I’m definitely getting too old for this.
I tossed a pile of mail on the couch and plopped down beside it. It was barely six o’clock, and I wouldn’t have minded climbing into bed and calling it a day. I needed a vacation from my four-day mini vacation. Thank goodness I’d scheduled myself a weekend to recover. My girls’ trip/early bachelorette party in Vegas for my friend Anna—the one where we were all going to relax by the pool and get spa treatments—had turned into all-night clubbing and almost missing my flight home earlier today because I’d overslept. It had definitely been a while since I drank more than two glasses of wine in the span of a week, and I was feeling my ripe old age of twenty-eight before the sun had even set this Friday night. Thank God I didn’t have to work tomorrow.
I briefly considered going the hair-of-the-dog route and sucking back a vodka cran while zoning out on Netflix, but then my phone rang, crashing me back to reality.
Dad flashed on the screen. I should’ve just gotten it over with and spoken to him, but I didn’t have the energy. Nonetheless, allowing myself to avoid the stress speaking to my father would inevitably cause reminded me of the other thing I needed to do that I’d been avoiding all afternoon. Laundry. One of my least-favorite tasks—mostly because it required me to sit downstairs in my building’s dingy basement laundry room. Up until a few months ago, I would start my laundry and come back forty-five minutes later to make the switch to the dryer. But that practice had come to a halt after one of my loads went missing—an entire load of wet bras and underwear. Who the hell stole wet clothes? At least nab dry ones. Nevertheless, it was an expensive lesson, and now I didn’t leave the basement until my clothes were washed and dried.
Sighing, I begrudgingly went to the bedroom, where my suitcase still sat on the bed, and unzipped it. I’d packed a linen skirt on top that I hadn’t wound up wearing, and I figured I’d hang it in the bathroom and hope the wrinkles worked themselves out over the course of a couple of steamy showers. I hated ironing almost as much as I hated doing laundry downstairs.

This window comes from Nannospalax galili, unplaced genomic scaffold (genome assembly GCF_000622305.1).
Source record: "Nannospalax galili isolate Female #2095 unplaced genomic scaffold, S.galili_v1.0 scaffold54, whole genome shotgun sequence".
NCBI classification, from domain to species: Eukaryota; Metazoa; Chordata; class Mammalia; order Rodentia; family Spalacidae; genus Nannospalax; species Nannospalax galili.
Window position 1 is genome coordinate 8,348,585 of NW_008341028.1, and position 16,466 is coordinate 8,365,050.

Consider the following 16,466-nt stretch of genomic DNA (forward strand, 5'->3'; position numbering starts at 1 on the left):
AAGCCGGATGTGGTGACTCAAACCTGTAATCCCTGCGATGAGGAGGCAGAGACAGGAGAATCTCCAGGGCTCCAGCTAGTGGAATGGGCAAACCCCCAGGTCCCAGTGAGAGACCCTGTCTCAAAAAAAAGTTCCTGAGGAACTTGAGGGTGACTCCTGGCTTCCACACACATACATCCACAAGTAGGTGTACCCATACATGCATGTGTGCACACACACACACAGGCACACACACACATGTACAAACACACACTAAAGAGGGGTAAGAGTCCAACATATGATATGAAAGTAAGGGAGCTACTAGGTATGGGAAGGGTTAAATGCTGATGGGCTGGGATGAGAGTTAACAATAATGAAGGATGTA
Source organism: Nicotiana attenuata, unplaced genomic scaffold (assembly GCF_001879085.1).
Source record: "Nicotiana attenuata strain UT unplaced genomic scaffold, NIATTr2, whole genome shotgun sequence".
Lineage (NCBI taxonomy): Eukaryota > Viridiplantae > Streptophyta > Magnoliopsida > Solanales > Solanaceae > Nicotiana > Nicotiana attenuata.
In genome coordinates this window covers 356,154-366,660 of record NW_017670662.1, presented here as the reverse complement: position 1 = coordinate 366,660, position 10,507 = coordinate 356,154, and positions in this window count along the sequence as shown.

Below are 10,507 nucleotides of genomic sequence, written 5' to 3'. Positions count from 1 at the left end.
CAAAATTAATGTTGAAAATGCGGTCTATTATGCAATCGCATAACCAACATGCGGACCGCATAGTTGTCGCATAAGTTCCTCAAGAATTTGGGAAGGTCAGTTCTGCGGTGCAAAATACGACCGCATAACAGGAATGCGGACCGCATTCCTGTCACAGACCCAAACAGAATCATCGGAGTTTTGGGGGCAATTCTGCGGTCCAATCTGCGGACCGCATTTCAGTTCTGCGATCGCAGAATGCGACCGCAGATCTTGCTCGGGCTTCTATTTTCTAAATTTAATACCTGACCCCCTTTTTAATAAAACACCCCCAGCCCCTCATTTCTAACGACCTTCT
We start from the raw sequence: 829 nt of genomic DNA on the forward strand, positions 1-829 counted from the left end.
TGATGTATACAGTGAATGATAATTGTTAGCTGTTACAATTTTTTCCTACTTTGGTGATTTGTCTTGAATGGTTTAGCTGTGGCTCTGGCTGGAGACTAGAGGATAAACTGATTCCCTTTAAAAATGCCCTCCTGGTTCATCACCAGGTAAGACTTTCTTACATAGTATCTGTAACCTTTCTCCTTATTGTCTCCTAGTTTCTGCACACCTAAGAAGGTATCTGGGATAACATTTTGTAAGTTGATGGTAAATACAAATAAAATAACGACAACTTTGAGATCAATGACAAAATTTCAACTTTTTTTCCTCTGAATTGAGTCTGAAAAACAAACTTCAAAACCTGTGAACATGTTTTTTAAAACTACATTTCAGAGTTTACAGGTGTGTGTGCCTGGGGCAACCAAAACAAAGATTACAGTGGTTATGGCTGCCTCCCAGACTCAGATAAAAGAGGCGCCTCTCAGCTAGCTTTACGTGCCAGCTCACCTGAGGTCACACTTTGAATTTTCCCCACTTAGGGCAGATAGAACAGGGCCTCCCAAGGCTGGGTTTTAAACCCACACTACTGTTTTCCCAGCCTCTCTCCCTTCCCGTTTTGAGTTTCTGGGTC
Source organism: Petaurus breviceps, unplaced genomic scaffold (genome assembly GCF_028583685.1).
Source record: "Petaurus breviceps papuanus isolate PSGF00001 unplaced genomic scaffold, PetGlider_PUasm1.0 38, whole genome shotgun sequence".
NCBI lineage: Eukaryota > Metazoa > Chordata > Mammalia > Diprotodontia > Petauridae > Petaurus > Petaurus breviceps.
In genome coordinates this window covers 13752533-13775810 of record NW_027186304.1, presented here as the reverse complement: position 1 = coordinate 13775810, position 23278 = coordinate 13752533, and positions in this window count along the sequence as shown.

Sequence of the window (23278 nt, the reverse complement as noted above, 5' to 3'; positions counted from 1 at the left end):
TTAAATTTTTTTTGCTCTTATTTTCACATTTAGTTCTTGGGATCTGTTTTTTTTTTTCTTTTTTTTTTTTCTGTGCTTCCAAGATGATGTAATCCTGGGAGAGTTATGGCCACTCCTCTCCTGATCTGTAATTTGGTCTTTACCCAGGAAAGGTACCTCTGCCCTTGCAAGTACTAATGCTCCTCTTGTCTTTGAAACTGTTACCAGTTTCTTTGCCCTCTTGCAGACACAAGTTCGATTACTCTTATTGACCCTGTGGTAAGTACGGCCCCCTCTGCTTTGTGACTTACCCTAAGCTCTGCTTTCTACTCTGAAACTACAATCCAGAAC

But when I flipped open the top of the suitcase, my linen skirt wasn’t on top. At first I thought my bag must’ve been selected for search, and things hadn’t been put back in order… Though the wingtip shoe I lifted was most definitely not mine.
I rummaged through the suitcase in a panic.
Slacks, running clothes, a men’s dress shirt… A sickening feeling washed over me, and I scrambled to look at the luggage tag. I’d never filled out the identification card inside, but the leather had my initials embossed on the outside.
And this one…had no initials.
Crap. Crap. Crap.
I’d grabbed the wrong bag off the luggage carousel. I started to sweat. All of my makeup was in that bag! Not to mention a week’s worth of my best outfits and shoes. I needed to get it back. Rushing to the kitchen, I grabbed my cell from the charger on the counter and Googled the number for the airline. After wading through a half-dozen prompts, I reached a recording.
“Thank you for calling American Airlines. Due to unprecedented call volume, your estimated wait time is approximately forty-one minutes.”
Forty-one minutes! I blew out a rush of air. Great. Just great.
In the meantime, while I waited on hold on speakerphone, listening to staticky music, it hit me that whoever’s luggage I had might very well have mine. I hadn’t even checked the luggage tag to see if, unlike mine, the identification information was filled in.
I zipped back down the hall to my bedroom.
Donovan Decker—kind of a cool name. And he lived here in the city! Thankfully, Donovan even had his phone number listed. It couldn’t be that easy, could it? I doubted it, but considering I still had forty minutes before I could speak to someone at the airline, I wasn’t losing much for trying. So I swiped to end my call. I started to punch in the numbers on the tag, and then decided to hit *67 first to make my number private. With my luck, the guy wouldn’t have my luggage, but he’d be a total creeper.
I was caught off guard when a man’s deep voice answered on the first ring. I hadn’t yet figured out what I was going to say.
“Uhhh. Hi. My name is Autumn, and I think I might have your luggage.”
“That was quick. I just hung up with you guys two minutes ago.”
He must’ve thought I was calling from the airline. “Oh, no. I don’t work for American. I traveled home this morning and must’ve grabbed the wrong bag at JFK.”
“What are your initials?”
“Yeah, you know, the first letter of your first name and the first letter of your last name.”
I rolled my eyes. “I know what initials are. I just don’t understand why you would ask—Oh! Does that mean you have my luggage? I have my initials embossed on the luggage tag.”
“That depends on what your initials are, Autumn. The first letter matches.”
“My initials are AW.”
“Well, then it seems you are indeed the thief who clipped my luggage.”
Sure, I hadn’t checked my luggage tag, but it offended me that he was calling me a thief. “Wouldn’t we both be thieves? Since you’re in possession of my luggage?”